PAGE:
Sunday, May 4, 2014

Kandinsky in Milwauky: 2 Exhibitions

By Tyler Friedman
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Quiet you gaudy man!

Slowly slides the old house from the hill. The old blue sky

is stuck hopelessly between branches and leaves.

Don't call me there!

A striking number of nations have declared a national animal, a national bird, a national flower (a.k.a. "floral emblem"), a national fruit, a national dance, a national tree, a national sport, a national color, even a national personification (e.g. "Uncle Sam," "John Bull" for the British, "Marianne" for the French, "der Deutscher Michael" for the Germans). But, so far as I know, there is no such thing as an official national art form.

Our intuitive associations insist otherwise. The national spirit of the Greeks received immortal expression in the form of ancient tragic drama. One thousand six hundred and sixty-three Canadians want the documentary to be officially decreed the national art form of Canada. Jazz, these Canadian claim (and I concur), is the de facto art form of America. If our intuitions are to believed, Mother Russia speaks through the novel. Dostoevsky, Tolstoy, Pushkin... that's the extent of most foreigners' knowledge of the Russian language.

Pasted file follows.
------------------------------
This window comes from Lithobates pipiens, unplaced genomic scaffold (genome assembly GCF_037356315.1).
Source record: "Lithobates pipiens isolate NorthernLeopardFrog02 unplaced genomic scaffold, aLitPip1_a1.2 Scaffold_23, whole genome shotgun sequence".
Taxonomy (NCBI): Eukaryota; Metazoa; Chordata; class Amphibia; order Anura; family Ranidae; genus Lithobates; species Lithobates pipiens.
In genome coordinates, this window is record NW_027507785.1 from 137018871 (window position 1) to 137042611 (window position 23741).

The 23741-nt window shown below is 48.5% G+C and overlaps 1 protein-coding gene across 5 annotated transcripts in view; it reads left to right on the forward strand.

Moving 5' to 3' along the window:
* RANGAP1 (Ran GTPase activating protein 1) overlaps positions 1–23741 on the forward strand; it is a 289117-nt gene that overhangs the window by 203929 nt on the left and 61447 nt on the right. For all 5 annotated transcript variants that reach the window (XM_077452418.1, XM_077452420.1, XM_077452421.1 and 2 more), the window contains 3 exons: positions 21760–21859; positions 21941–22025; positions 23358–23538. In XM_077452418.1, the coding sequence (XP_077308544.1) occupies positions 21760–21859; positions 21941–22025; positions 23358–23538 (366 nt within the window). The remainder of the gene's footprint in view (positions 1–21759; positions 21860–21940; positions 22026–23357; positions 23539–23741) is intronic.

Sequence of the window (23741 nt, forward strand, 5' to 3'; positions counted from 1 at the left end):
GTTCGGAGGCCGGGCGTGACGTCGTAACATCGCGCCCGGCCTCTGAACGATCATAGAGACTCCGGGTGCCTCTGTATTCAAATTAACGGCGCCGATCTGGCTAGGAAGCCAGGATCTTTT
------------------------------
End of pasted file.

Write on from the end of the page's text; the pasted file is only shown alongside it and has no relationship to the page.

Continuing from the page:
But the Russkies have much to offer in the way of visual arts as well. Indeed, if 'Wassily Kandinsky' is an unfamiliar name, two exhibitions will soon emend that lamentable fact.

The basics: Born in Moscow, 1866. An early and essential explorer who led representational art's intrepid excursions into non-representationality. A brilliant art theorist whose texts (Concerning the Spiritual In Art, Point and Line To Plane, Klänge) are still read by scholars, philosophers, and undergraduates taking Art History 101. A founding member of the influential art group Der Blaue Reiter (The Blue Rider). Died in France, 1944.

David Barnett Gallery will be presenting the woodcuts that accompanied Kandinsky's poems (or is it vice versa?) in his 1913 book Klänge (Sounds). These works show Kandinsky on the way to becoming the mature abstractionist of his late period. The bold and sparing lines congenial to the woodcut technique echo, in retrospect, the bold and sparing lines of his paintings of the time where he begins to abandon representation in order to serve other masters. The exhibition is on display until July 19.

From June 5 until September 1, the Milwaukee Art Museum hosts "Kandinsky: A Retrospective," showcases works from the Centre Pompidou in Paris as well as MAM's own collection of works from der Blaue Reiter.

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